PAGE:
Is Your Tap Water Safe? Unveiling the Truth About Forever Chemicals

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Understanding Forever Chemicals and Their Widespread Presence

Forever chemicals, also known as PFAS (per- and poly-fluoroalkyl substances), are synthetic compounds used in various consumer products, including nonstick pans, food packaging, carpets, and firefighting foams. These chemicals are extremely persistent in the environment, earning them the name “forever chemicals.” Unfortunately, they have become pervasive and can contaminate our drinking water sources.

Unveiling the Contamination: Exploring the Interactive Map

To determine if your tap water contains PFAS, you can use an interactive map created by the nonprofit Environmental Working Group (EWG). The map utilizes official records and data from public drinking water systems to display PFAS contamination levels. The advised maximum concentration level for PFAS in drinking water is 4 parts per trillion (PPT). By using the map, you can identify areas where PFAS levels exceed this threshold.

It’s essential to note that the data used for the map is based on a single point in time and may not reflect recent changes or treatment efforts in water systems. Regular monitoring and updates are crucial to ensure accurate information.

Hotspots of Contamination: Cities and Regions at Risk

The US Geological Survey (USGS) has identified several areas with significant PFAS contamination. Sample sites where PFAS levels were found to be above 65 PPT include Ocala, Florida; Lake Carmel and Mashpee, New York; Hastings, Woodbury, and Ramsey in Minnesota; Isabel, South Dakota; Boulder, Colorado; and Galena, Alaska.

Additionally, sample sites within the 12-65 PPT range were discovered in Grass Valley and Fresno, California; Los Angeles; Lakewood, Colorado; Oak Park, Illinois; Chicago; Keswick, Michigan; Boger City, North Carolina; Philadelphia, and more. Regions with higher PFAS exposure tend to be near urban areas and potential chemical sources, such as the Great Plains, Great Lakes, Eastern Seaboard, and Central/Southern California.

Health Risks and Long-term Implications

Exposure to PFAS has been linked to various health problems, including liver and immune-system damage, as well as some types of cancer. Studies on lab animals have shown potential connections between PFAS chemicals and kidney and testicular cancers, high blood pressure, and low birth weight in humans.

It’s important to note that the complete extent of the health risks associated with PFAS exposure is still being researched. However, the potential dangers emphasize the need for precautionary measures to reduce exposure.

Regulatory Efforts and Proposed Drinking Water Limits

To address the issue of PFAS contamination in drinking water, the US Environmental Protection Agency (EPA) has proposed the first federal drinking water limits on six forms of PFAS. These limits aim to protect public health and set guidelines for acceptable PFAS levels in drinking water. Final decisions on these proposed limits are expected later this year or in 2024.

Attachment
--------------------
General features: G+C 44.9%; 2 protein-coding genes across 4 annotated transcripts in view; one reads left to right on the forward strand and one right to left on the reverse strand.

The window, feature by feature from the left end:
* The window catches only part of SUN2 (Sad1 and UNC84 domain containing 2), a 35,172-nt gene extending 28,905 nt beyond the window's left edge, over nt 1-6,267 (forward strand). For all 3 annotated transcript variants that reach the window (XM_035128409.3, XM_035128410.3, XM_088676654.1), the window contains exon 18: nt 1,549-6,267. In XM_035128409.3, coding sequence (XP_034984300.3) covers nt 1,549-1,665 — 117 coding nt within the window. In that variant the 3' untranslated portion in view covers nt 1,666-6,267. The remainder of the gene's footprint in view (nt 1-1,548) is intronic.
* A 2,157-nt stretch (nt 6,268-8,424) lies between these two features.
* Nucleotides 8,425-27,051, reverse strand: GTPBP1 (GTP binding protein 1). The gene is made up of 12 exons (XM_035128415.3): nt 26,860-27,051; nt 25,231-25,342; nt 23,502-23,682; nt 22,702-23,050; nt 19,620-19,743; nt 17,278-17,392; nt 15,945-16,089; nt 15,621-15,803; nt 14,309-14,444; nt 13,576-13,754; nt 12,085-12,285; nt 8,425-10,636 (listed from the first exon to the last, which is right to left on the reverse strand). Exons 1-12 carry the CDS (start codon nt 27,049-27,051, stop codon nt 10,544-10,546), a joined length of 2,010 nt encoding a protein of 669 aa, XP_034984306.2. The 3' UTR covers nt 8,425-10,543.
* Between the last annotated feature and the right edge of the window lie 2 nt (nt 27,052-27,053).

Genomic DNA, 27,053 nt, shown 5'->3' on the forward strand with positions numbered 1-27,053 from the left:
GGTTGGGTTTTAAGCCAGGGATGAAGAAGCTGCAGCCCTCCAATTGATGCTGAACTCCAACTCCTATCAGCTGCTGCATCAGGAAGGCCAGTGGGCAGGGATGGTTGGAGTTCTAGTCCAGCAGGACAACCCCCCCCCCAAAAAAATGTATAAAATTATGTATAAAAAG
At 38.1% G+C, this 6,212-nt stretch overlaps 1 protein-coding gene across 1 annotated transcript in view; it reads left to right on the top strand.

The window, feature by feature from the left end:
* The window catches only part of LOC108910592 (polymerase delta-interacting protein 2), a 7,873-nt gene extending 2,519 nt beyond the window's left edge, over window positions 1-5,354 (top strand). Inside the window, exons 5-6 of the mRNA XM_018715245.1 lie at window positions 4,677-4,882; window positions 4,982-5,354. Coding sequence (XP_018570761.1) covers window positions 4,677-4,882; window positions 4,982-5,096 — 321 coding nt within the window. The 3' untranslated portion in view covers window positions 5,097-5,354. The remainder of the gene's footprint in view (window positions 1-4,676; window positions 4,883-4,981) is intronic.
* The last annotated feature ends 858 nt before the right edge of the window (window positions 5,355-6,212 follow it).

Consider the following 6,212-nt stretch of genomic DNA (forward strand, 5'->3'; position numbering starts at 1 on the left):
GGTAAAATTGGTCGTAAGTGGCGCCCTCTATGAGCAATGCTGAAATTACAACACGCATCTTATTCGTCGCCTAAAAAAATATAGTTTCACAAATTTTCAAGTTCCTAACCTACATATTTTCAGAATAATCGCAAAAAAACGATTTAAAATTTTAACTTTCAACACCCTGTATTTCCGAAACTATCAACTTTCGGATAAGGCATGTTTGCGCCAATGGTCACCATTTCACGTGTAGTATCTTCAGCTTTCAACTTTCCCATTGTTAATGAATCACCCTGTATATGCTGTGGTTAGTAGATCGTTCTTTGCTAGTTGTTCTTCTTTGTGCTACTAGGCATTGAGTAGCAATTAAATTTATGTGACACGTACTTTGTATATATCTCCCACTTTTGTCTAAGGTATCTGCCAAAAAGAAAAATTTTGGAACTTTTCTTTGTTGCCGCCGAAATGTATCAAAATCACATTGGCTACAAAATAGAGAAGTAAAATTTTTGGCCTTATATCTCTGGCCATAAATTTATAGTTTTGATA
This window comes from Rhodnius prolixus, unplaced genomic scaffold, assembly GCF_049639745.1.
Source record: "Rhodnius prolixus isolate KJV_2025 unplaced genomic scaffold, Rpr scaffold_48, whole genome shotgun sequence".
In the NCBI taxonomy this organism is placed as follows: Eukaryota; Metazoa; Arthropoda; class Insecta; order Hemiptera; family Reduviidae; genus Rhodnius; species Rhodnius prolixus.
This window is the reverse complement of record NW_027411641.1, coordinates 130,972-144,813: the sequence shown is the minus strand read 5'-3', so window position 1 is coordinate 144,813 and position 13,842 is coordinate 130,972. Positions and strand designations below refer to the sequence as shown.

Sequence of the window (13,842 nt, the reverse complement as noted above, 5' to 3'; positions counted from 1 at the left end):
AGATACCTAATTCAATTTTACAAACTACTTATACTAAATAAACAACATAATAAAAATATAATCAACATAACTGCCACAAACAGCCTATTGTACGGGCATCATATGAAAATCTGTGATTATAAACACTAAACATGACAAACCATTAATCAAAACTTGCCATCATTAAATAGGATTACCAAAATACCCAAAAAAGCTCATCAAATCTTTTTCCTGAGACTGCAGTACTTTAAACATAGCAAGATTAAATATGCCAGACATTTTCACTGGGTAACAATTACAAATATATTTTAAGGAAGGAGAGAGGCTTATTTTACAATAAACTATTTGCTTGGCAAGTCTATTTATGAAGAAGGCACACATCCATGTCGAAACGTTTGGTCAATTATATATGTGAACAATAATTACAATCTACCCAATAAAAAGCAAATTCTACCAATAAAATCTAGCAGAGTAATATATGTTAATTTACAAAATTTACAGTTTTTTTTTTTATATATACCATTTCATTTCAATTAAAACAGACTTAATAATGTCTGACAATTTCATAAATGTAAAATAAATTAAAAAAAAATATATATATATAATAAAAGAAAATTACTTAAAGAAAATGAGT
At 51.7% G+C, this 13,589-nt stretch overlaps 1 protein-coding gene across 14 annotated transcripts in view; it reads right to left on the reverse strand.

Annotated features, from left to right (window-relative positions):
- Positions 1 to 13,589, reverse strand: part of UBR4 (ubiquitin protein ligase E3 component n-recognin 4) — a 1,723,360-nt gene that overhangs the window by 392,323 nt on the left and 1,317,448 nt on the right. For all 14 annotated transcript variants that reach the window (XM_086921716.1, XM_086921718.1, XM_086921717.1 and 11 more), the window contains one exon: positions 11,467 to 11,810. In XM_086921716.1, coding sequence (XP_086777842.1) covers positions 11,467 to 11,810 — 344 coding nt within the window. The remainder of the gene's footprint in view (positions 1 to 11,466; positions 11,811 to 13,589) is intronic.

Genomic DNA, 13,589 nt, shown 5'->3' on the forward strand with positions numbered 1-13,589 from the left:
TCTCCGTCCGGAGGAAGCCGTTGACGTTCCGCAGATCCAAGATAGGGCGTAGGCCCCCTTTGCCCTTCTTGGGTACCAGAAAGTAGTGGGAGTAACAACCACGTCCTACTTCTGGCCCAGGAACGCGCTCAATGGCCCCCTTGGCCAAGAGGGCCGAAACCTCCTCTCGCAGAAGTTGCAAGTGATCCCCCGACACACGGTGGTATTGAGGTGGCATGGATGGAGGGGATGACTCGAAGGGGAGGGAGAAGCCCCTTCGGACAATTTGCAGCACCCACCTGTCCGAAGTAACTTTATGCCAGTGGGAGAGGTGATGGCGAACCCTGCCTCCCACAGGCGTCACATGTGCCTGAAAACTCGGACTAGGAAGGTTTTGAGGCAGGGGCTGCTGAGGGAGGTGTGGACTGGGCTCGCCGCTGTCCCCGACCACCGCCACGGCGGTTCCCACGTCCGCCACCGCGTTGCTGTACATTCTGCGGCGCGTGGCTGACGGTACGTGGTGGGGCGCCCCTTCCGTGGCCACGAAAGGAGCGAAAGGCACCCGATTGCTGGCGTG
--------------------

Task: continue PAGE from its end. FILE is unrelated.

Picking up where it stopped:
Implementing stricter regulations on PFAS is crucial for preventing further contamination and ensuring the safety of our drinking water sources.

Protecting Yourself and Your Family: Practical Tips

While regulatory efforts are essential, there are steps you can take to protect yourself and your family from PFAS exposure:

  1. Install water filters: Consider using water filters certified to remove PFAS from your tap water.
  2. Seek alternative water sources: If you live in an area with high PFAS contamination, explore alternative sources of water, such as bottled water or water delivery services.
  3. Stay informed: Regularly check the interactive map and stay updated on local water quality reports.
  4. Support stronger regulations: Participate in local community efforts and advocacy groups that work towards stronger regulations and cleaner drinking water.

Staying Informed and Taking Action

To stay informed about PFAS and water quality issues, utilize resources provided by organizations such as the Environmental Working Group (EWG), the USGS, and the EPA. These sources offer valuable information, research findings, and guidance on how to protect yourself and advocate for safer drinking water.

Remember that individual actions, along with collective efforts, can drive positive change and contribute to a safer and cleaner water future for all.


Understanding the presence of forever chemicals in our tap water is crucial for safeguarding our health and well-being. By utilizing the interactive map, staying informed about PFAS contamination levels, and taking practical steps to protect ourselves, we can make informed decisions and play an active role in advocating for cleaner drinking water. Together, we can create a safer and healthier future for ourselves and future generations.

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